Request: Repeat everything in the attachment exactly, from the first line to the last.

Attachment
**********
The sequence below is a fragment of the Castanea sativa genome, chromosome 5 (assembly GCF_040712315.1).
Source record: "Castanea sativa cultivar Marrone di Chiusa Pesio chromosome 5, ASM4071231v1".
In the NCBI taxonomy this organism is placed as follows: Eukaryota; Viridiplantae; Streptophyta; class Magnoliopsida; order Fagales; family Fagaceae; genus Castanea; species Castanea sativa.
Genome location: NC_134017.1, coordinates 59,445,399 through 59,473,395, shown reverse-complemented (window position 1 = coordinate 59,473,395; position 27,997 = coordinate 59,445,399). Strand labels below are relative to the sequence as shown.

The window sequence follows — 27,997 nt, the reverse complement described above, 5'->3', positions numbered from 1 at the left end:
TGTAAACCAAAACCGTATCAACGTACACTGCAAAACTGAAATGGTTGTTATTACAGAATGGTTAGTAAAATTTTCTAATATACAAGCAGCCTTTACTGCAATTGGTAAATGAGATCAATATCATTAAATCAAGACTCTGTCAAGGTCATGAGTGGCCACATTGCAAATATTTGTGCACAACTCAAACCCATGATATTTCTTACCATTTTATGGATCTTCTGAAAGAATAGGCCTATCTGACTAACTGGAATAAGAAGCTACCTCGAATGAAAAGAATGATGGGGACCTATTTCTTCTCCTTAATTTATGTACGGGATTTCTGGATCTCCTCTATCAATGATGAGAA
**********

The sequence below is a fragment of the Castanea sativa genome, chromosome 5 (assembly GCF_040712315.1).
Source record: "Castanea sativa cultivar Marrone di Chiusa Pesio chromosome 5, ASM4071231v1".
In the NCBI taxonomy this organism is placed as follows: Eukaryota; Viridiplantae; Streptophyta; class Magnoliopsida; order Fagales; family Fagaceae; genus Castanea; species Castanea sativa.
Genome location: NC_134017.1, coordinates 59,445,399 through 59,473,395, shown reverse-complemented (window position 1 = coordinate 59,473,395; position 27,997 = coordinate 59,445,399). Strand labels below are relative to the sequence as shown.

The window sequence follows — 27,997 nt, the reverse complement described above, 5'->3', positions numbered from 1 at the left end:
TGTAAACCAAAACCGTATCAACGTACACTGCAAAACTGAAATGGTTGTTATTACAGAATGGTTAGTAAAATTTTCTAATATACAAGCAGCCTTTACTGCAATTGGTAAATGAGATCAATATCATTAAATCAAGACTCTGTCAAGGTCATGAGTGGCCACATTGCAAATATTTGTGCACAACTCAAACCCATGATATTTCTTACCATTTTATGGATCTTCTGAAAGAATAGGCCTATCTGACTAACTGGAATAAGAAGCTACCTCGAATGAAAAGAATGATGGGGACCTATTTCTTCTCCTTAATTTATGTACGGGATTTCTGGATCTCCTCTATCAATGATGAGAA